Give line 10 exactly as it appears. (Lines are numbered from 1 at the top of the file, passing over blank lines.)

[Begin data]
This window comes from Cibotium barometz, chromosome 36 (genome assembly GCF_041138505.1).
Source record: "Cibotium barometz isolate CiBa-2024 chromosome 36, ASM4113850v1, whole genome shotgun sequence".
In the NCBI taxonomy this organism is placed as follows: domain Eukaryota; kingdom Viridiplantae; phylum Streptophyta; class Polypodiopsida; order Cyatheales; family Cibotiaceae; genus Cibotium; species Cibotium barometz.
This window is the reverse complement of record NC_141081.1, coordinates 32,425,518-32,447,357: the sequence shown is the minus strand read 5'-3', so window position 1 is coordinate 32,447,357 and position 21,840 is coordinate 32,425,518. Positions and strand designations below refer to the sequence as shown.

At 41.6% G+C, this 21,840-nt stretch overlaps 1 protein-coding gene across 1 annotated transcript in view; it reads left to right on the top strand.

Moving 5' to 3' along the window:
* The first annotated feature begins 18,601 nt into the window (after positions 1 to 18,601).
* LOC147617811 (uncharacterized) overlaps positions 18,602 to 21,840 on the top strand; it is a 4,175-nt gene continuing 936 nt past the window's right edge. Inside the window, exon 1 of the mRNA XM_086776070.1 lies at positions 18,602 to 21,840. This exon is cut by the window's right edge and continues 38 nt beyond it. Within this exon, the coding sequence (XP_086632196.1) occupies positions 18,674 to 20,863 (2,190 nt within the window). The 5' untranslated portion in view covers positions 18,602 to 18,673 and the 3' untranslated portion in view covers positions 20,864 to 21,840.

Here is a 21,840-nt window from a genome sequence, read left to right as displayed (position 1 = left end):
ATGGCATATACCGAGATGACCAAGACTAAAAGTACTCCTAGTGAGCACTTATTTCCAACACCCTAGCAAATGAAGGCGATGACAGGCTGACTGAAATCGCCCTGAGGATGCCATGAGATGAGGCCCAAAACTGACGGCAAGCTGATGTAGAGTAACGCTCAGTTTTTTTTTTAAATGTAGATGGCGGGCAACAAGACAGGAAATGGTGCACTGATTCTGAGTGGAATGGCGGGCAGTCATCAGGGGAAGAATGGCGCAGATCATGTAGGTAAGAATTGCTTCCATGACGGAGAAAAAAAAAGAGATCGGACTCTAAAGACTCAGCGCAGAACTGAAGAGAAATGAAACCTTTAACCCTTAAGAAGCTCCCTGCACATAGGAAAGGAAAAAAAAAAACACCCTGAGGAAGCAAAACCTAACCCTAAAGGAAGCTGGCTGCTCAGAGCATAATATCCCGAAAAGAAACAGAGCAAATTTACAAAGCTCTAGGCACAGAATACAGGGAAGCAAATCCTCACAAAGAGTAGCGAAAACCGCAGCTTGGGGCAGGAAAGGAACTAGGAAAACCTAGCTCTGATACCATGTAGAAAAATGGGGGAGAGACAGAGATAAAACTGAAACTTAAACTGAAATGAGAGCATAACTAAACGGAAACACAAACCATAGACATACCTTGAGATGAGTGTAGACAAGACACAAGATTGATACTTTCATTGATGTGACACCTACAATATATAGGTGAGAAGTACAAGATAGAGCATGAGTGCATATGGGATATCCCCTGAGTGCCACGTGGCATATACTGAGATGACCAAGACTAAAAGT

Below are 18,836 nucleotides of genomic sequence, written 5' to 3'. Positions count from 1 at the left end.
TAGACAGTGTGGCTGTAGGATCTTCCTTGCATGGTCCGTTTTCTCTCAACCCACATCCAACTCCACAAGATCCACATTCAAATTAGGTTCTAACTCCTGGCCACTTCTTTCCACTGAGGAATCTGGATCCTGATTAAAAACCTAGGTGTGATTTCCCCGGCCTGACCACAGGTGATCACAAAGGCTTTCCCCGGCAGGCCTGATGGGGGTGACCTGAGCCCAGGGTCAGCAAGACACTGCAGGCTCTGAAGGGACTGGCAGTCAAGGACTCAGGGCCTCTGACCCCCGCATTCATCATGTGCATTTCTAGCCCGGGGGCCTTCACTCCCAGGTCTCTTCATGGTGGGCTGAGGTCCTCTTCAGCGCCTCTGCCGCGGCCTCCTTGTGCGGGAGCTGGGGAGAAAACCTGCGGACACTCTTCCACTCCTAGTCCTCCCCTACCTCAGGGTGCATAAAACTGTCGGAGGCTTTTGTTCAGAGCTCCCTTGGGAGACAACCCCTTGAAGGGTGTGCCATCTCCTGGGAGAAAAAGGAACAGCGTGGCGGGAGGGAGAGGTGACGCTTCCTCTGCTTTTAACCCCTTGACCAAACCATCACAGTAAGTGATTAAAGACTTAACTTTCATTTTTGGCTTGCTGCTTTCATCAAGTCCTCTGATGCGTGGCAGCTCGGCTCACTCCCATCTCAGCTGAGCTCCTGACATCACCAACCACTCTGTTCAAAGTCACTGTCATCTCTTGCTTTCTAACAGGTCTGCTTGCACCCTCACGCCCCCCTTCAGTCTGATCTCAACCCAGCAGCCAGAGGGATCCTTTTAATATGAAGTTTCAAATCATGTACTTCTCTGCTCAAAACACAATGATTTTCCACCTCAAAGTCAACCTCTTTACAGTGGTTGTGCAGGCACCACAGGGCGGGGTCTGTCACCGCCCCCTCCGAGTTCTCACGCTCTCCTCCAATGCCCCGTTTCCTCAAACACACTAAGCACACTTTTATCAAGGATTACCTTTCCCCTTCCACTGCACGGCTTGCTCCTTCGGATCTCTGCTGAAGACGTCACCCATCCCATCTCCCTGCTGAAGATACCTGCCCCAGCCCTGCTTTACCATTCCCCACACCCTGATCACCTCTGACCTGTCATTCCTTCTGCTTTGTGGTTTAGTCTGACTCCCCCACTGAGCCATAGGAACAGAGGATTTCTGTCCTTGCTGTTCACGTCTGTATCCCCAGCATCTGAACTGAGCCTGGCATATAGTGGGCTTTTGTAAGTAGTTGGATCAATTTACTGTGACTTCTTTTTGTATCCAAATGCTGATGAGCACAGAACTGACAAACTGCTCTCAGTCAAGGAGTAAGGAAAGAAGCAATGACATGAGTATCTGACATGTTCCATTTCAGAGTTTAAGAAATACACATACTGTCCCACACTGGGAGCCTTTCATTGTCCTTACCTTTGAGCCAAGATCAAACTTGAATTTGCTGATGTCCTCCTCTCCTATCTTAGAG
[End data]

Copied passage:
ATGGCATATACCGAGATGACCAAGACTAAAAGTACTCCTAGTGAGCACTTATTTCCAACACCCTAGCAAATGAAGGCGATGACAGGCTGACTGAAATCGCCCTGAGGATGCCATGAGATGAGGCCCAAAACTGACGGCAAGCTGATGTAGAGTAACGCTCAGTTTTTTTTTTAAATGTAGATGGCGGGCAACAAGACAGGAAATGGTGCACTGATTCTGAGTGGAATGGCGGGCAGTCATCAGGGGAAGAATGGCGCAGATCATGTAGGTAAGAATTGCTTCCATGACGGAGAAAAAAAAAGAGATCGGACTCTAAAGACTCAGCGCAGAACTGAAGAGAAATGAAACCTTTAACCCTTAAGAAGCTCCCTGCACATAGGAAAGGAAAAAAAAAAACACCCTGAGGAAGCAAAACCTAACCCTAAAGGAAGCTGGCTGCTCAGAGCATAATATCCCGAAAAGAAACAGAGCAAATTTACAAAGCTCTAGGCACAGAATACAGGGAAGCAAATCCTCACAAAGAGTAGCGAAAACCGCAGCTTGGGGCAGGAAAGGAACTAGGAAAACCTAGCTCTGATACCATGTAGAAAAATGGGGGAGAGACAGAGATAAAACTGAAACTTAAACTGAAATGAGAGCATAACTAAACGGAAACACAAACCATAGACATACCTTGAGATGAGTGTAGACAAGACACAAGATTGATACTTTCATTGATGTGACACCTACAATATATAGGTGAGAAGTACAAGATAGAGCATGAGTGCATATGGGATATCCCCTGAGTGCCACGTGGCATATACTGAGATGACCAAGACTAAAAGT